Things got so bad that Kanter played eleven minutes total in the final two games of that series, registering a -15 plus/minus over those final two losses.
To avoid those situations, the Thunder instructed Kanter to engage in drop pick-and-roll coverage. He would sink deep below the level of the screen to avoid switches and encourage mid-range pull-ups. The onus of drop coverage is on the big to challenge any shots at the rim and force those mid-rangers, then be able to recover to a rolling big and prevent offensive rebounds.
Kanter failed to steer the ball handlers away from the hoop, planting his feet and appearing indecisive when guards would drive down his throat. The Rockets slammed the pick-and-roll in those limited minutes and got exactly what they wanted every time down the floor:
Drop coverage is a fairly passive type since it concedes the point of attack and, instead of suffocating the ball screen, tries to dictate which kind of shot occurs.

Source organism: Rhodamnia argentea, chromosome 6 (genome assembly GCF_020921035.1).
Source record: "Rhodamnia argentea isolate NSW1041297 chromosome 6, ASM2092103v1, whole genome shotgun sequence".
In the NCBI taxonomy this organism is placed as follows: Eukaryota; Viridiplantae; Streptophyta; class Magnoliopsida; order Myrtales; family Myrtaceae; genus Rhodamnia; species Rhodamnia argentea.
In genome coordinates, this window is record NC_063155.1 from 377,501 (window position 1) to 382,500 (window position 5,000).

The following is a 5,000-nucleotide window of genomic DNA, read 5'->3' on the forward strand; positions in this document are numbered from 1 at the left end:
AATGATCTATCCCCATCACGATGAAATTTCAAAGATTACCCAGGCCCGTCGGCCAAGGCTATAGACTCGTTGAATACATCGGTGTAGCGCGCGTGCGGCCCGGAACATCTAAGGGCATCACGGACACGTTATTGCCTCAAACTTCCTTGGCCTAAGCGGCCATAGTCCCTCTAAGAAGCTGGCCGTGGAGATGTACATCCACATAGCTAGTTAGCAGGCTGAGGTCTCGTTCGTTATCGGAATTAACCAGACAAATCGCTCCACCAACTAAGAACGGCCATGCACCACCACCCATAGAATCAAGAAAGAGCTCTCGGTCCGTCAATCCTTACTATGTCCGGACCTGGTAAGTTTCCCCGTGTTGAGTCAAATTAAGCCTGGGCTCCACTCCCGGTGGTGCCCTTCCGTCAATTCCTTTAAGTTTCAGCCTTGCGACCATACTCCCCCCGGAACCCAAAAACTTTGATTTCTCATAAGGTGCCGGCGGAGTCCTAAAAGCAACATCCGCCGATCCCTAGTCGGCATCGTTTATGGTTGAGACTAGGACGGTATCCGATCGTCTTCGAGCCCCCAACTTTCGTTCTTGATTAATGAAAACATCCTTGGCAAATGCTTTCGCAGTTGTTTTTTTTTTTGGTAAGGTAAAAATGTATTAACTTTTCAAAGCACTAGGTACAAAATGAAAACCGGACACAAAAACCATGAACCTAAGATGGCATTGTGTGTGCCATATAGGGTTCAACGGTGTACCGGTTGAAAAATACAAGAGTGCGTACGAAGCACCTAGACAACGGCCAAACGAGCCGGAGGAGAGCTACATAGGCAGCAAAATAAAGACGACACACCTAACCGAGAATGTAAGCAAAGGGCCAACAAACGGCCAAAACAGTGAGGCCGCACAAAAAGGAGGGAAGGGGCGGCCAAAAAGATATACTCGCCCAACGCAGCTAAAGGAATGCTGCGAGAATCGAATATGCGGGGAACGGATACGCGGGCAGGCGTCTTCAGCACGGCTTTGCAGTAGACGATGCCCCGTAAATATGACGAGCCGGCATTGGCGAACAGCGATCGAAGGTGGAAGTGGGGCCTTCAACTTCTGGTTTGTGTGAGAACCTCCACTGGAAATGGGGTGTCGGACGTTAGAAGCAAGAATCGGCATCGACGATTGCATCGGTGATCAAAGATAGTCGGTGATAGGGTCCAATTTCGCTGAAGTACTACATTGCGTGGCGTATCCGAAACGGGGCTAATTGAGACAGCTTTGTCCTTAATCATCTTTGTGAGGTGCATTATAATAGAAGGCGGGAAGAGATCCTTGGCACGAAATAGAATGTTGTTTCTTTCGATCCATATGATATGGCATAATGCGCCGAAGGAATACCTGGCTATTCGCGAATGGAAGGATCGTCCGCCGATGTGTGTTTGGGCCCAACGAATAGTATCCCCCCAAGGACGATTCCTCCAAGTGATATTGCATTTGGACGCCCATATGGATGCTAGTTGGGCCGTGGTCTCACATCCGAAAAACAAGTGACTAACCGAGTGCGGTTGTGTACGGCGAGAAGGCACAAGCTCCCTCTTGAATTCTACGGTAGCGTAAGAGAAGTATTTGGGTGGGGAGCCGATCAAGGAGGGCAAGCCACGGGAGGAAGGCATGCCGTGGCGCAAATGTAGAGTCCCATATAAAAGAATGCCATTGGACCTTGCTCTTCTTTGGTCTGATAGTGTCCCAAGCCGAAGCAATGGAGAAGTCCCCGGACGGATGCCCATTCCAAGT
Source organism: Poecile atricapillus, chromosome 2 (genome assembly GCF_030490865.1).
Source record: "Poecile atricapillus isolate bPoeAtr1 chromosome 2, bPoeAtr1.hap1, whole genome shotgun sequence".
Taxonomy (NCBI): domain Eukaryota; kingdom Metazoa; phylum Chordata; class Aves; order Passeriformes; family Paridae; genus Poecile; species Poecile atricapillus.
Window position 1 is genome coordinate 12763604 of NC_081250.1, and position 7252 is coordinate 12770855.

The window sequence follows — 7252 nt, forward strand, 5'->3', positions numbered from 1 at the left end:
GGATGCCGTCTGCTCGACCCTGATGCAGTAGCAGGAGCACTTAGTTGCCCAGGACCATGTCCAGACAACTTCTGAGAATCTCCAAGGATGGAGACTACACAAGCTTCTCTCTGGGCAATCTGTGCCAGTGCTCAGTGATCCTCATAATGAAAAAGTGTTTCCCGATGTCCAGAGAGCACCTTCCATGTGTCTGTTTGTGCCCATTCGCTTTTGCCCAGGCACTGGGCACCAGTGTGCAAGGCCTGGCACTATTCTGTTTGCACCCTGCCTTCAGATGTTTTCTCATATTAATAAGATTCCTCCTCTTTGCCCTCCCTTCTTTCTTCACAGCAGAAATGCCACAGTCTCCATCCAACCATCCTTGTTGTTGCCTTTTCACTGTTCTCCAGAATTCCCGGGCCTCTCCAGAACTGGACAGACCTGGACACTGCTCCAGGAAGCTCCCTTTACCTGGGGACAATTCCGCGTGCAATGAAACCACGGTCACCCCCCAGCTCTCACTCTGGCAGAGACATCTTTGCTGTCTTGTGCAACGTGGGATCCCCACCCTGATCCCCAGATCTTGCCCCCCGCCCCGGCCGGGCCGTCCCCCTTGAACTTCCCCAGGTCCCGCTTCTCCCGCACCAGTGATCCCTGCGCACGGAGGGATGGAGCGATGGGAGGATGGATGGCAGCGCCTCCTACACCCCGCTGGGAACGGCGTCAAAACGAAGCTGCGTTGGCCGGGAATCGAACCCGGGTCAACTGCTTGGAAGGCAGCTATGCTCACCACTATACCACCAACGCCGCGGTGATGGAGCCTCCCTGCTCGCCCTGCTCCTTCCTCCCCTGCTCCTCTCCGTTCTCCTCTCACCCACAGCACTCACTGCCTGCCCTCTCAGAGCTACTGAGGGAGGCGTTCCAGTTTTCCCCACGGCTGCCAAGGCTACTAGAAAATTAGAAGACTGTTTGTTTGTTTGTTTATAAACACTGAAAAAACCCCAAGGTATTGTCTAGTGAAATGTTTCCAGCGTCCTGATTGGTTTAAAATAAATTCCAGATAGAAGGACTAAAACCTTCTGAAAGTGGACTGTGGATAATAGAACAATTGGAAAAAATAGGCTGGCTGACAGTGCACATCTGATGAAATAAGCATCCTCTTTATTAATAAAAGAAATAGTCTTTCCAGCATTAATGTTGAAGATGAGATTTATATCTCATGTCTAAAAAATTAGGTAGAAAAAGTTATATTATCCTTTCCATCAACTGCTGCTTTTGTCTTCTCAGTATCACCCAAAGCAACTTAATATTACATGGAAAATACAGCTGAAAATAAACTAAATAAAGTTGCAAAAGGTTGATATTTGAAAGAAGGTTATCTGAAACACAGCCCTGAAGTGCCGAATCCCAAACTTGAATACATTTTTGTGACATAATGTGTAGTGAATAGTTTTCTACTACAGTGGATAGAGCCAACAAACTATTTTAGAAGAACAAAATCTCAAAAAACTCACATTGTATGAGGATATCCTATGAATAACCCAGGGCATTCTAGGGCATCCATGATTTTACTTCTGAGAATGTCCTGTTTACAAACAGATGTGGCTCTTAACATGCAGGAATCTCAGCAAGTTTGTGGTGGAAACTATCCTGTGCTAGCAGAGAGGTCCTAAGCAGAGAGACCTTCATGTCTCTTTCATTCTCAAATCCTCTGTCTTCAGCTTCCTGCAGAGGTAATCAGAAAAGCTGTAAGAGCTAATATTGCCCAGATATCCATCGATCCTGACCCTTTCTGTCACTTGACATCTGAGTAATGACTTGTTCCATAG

But so many guards and ball handlers have become elite pull-up three-point shooters. They require on-ball defenders to go over screens and pick up a few feet beyond the arc. What results are physical screens that allow enough space for shooters to get their feet underneath them and square up from three.
The Rockets took a ton of pull-up threes that provided great scorers wide-open looks. No hand in their face, no rotation to stop the shot. Just a great scorer getting a shot they practice alone in the gym:
Playoff basketball is different: Offensive gameplans are much more focused and prepared based on substitution patterns. Whatever opponent the Blazers draw will undoubtedly feel no mercy for Kanter, putting him in ball screens, isolations and multiple ways to draw him from the lane.